A Course in Weapons for Writers – PART 2: Blades & Blunts Weapons – by M. C. Torrent (Aka Chief)

Weapons post, part two! Yay (my muse says ‘nay’). In short, we’ll be covering medieval weapons from mostly the west, though I’ve thrown in a few non-western weapons for cultural variety. When I say medieval times, I’m talking about the 700-year period roughly between 1000 AD and 1700 AD. Now, technology didn’t advance so fast back then, so for the most part, weapons and the such stayed similar until the invention of the rifle in the late 1600s (which I might get into a bit later depending on how long this post ends up being). But if you’re still reading this intro, I applaud you and direct you now to the actual thing. Onward!

Longswords – probably the most common sword you’ve seen, except it’s not because everything Hollywood taught you about swords is wrong. A longsword was used in the Middle Ages from around about the 1200s and were typically over a metre long. They often weighed upwards of 2kg, too, making them TWO-HANDED weapons due to their size. Invented to pierce through plate steel, they often ended on extremely sharp tips and were primarily used for stabbing instead of slashing.

 

Arming swords/shortswords – they’re most likely the types of swords you see in medieval movies and in lots of fantasy-related settings. A decent length shorter than longswords, the longest arming swords would probably have been no longer than 75-ish cm. They were designed to be wielded as one-handed weapons so the other hand could be left free, either to hold a shield or grapple an opponent.

 

Bastard swords – as the name suggests, this weapon is pretty much the bastard kid of the longsword and arming sword, to put it bluntly. They were a somewhat versatile weapon, with a length similar to that of the longsword but designed to be wielded with one or two hands. They’re definitely my personal fave after falchions (see below).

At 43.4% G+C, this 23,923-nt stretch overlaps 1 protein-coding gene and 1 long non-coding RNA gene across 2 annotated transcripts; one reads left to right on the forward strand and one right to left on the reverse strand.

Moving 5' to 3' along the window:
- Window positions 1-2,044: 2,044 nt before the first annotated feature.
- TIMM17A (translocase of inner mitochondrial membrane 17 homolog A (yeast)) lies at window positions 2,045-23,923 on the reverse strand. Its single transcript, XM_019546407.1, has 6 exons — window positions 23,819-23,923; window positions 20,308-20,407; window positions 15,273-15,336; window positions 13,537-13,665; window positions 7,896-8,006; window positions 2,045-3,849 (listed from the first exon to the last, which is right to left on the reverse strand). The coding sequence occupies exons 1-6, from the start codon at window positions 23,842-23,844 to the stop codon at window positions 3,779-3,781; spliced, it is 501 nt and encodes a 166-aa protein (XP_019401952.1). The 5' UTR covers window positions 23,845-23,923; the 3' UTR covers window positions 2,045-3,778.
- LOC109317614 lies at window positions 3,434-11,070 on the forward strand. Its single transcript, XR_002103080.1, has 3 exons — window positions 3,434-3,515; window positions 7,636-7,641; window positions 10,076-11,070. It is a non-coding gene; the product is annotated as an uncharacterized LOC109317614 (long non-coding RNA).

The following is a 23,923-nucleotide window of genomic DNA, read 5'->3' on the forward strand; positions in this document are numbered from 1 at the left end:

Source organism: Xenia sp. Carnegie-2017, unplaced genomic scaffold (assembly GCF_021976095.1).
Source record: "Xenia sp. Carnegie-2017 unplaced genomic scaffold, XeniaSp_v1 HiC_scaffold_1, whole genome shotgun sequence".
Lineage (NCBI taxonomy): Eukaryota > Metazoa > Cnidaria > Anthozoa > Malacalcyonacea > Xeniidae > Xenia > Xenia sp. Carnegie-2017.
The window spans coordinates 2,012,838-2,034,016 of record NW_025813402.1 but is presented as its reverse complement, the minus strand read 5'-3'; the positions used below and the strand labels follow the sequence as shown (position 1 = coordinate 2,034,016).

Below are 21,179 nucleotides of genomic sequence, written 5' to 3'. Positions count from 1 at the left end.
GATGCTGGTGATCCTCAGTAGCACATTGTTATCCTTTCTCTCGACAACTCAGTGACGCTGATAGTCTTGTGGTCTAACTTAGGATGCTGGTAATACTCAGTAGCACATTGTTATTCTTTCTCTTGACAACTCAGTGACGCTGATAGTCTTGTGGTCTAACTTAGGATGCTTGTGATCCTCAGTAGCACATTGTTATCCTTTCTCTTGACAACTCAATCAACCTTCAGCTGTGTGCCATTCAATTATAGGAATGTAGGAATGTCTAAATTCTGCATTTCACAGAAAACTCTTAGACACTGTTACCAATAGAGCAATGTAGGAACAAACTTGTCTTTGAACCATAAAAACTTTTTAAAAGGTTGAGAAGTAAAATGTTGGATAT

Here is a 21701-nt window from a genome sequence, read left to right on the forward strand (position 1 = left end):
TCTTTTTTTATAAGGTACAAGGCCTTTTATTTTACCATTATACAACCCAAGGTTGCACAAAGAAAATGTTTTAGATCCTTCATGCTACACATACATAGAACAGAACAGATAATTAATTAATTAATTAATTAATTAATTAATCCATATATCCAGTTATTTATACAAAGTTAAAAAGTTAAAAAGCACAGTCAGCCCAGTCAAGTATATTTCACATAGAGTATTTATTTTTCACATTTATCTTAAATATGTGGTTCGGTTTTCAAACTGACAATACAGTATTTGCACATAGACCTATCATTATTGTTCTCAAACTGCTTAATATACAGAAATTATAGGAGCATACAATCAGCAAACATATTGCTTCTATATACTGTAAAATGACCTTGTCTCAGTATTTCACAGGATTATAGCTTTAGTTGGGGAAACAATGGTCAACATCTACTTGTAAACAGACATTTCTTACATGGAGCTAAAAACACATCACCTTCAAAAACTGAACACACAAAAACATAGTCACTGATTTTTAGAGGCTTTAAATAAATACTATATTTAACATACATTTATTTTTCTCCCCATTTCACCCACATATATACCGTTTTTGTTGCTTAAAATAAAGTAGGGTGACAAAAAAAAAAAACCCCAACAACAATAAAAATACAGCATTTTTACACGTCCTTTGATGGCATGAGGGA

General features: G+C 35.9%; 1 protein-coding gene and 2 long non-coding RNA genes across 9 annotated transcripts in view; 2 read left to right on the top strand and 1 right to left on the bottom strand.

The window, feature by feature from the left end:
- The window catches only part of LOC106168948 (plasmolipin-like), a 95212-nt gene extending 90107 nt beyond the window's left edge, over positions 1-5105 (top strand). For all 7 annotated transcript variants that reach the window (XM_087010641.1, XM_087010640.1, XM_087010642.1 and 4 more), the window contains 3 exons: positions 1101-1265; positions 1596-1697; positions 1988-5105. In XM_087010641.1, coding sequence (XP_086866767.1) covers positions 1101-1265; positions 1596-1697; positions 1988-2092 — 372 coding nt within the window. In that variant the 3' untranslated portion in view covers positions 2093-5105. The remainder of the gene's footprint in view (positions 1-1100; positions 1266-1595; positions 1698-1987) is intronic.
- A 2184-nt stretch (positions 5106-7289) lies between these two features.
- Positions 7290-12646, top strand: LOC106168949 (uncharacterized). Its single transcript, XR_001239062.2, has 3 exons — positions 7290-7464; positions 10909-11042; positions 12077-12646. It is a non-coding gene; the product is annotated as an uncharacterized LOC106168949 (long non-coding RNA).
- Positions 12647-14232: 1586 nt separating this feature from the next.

Katanas – we all know this one. They are most famous for being the weapon of choice of the Japanese Samurai during the Shogun era (which is not strictly medieval times but I had to I’m sorry), and quite frankly, they’re superior to western medieval swords in every possible way. Katanas are made with a specialised steel called tamahagane, created from a traditional smelting process which results in layered steel with different carbon concentrations. This helped to remove any impurities in the metal and even put carbon content in it, and I mean how cool is that c’mon. Katanas are some of the sharpest, if not the sharpest swords to exist, and they could probably split you in half without too much trouble.

 

Broadsword – broadswords are similar to longswords in length, but unlike longswords, they have a much wider blade, earning the name quite literally. This was not a weapon designed to pierce through plate steel, it was designed to hack through it. A broadsword is not particularly effective at piercing armour, in fact – the width of the blade would have made it difficult to punch through a thick layer of steel. Instead, it was designed to be swung, counting on its weight to hack people apart instead. Due to their size, they are considered two-handed weapons.

 

Falchions and cutlasses – The falchion is believed to have originated from the cutlass, which was commonly used as a weapon in the Middle East during medieval times. Both have slightly curved blades intended for slashing and one-handed use, and only one edge, but the cutlass was slightly shorter overall. Falchions were built similarly to maces and hammers, in that most of its weight was concentrated towards the tip of the blade, giving it extra power. My MC dual-wields a pair of falchions he’s rather fond of.